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Workers Compensation

15 Sep


Is an individual doing work for me an independent contractor or employee?

September 15, 2016 | By |

Several tests can be used to determine whether an individual qualifies as an independent contractor or employee for the purposes of state and federal laws. Fundamentally, all of these tests seek to answer the question, does the company control how the work will be performed (suggesting an employer-employee relationship) or does the company deal only with the results of this work (suggesting an independent contractor relationship)?

Five of the most common tests are:

  • IRS Factor Control Test (or 20 Factor Test): used in regard to IRS withholding, Immigration
  • Economic Reality Test: used in regard to Fair Labor Standards Act, Workers’ Compensation, Discrimination
  • Relative Nature of Work Test
  • ABC Test: used in regard to Unemployment benefits
  • Common Law Test (or Right to Control Test:) used in regard to Discrimination, ERISA, Worker Adjustment and Retraining Notification Act, National Labor Relations Act, Labor Management Relations Act

The test used depends upon the particular statutes or government agencies involved. Please not that these tests are only guidelines and are not applicable in every situation. Therefore, a worker may be considered an employee under one statute, but an independent contractor under another.

Misclassifying employees as independent contractors carries financial risks. In addition to penalties and fees, companies may also be charged with liabilities including back taxes and overtime. This may also open the company to lawsuits related to:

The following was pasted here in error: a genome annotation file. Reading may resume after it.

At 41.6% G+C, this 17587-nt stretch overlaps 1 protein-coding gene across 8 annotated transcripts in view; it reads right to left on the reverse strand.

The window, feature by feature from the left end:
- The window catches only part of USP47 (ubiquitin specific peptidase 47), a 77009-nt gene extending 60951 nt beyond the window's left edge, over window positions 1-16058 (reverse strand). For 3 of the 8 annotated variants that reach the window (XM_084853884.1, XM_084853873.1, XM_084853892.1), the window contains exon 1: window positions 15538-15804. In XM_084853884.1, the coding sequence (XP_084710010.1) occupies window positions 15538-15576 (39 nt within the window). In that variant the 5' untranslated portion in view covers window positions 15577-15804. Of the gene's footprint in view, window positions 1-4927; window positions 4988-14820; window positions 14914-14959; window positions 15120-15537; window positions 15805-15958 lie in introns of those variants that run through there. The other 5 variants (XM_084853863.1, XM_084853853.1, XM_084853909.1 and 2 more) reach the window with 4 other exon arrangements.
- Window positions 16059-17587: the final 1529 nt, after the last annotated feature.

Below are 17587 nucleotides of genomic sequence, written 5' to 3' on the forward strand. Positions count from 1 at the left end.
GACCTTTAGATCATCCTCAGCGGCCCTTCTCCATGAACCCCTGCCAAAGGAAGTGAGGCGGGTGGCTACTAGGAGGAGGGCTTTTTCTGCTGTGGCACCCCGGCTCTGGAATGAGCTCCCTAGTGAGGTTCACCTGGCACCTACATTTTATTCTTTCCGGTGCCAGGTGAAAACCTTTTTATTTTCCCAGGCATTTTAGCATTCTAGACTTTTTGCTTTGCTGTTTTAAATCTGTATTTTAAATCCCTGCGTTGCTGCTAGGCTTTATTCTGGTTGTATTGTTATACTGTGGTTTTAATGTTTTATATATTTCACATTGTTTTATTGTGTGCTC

• Denial of ERISA and other benefits
  • Denial of Workers’ Compensation
  • Denial of Family Medical Leave Act (FMLA)
  • Discrimination for failure to accommodate for a disability
  • Failure to include the individual in employee count which resulted in the company appearing not to be required to comply with Title VII, ADA, ADEA, FMLA, WARN Act, Affirmative Action, or other state or federal employment laws
  • Failure to retain proper tax forms for employees
  • Disputed ownership of rights to completed work

For more information and relevant forms, visit For more information on this and other insurance topics and coverage, please call our office.

01 Sep


What is Workers’ Compensation?

September 1, 2016 | By |

Workers’ compensation is a state-regulated program, and is required of certain employers by law in most states. It covers wage-loss benefits, medical treatment, and rehabilitation for employees who suffer a work-related injury or illness. Workers’ compensation also includes employer liability coverage, meaning that employees who receive these workers’ compensation benefits cannot file suit against their employer in connection with the work-related injury or accident, with few exceptions.

When an employee suffers a work-related injury or illness, the workers’ compensation policy covers the costs of the employee’s wages and medical care, and many workers’ compensation policies have programs which help to facilitate recovery and expedite return-to-work.

Premiums for workers’ compensation are determined by business classification and payroll. Classifications group businesses with like businesses, and these classification categories and determined by rating bureaus. Payroll is determined on an individual basis by a premium audit. A premium audit typically includes the insured submitting information about the business’s owners/officers, employee gross payroll, job descriptions, and subcontractors. When an audit is completed, the insured receives a statement that outlines the classifications, payroll amounts, rates, and other policy changes.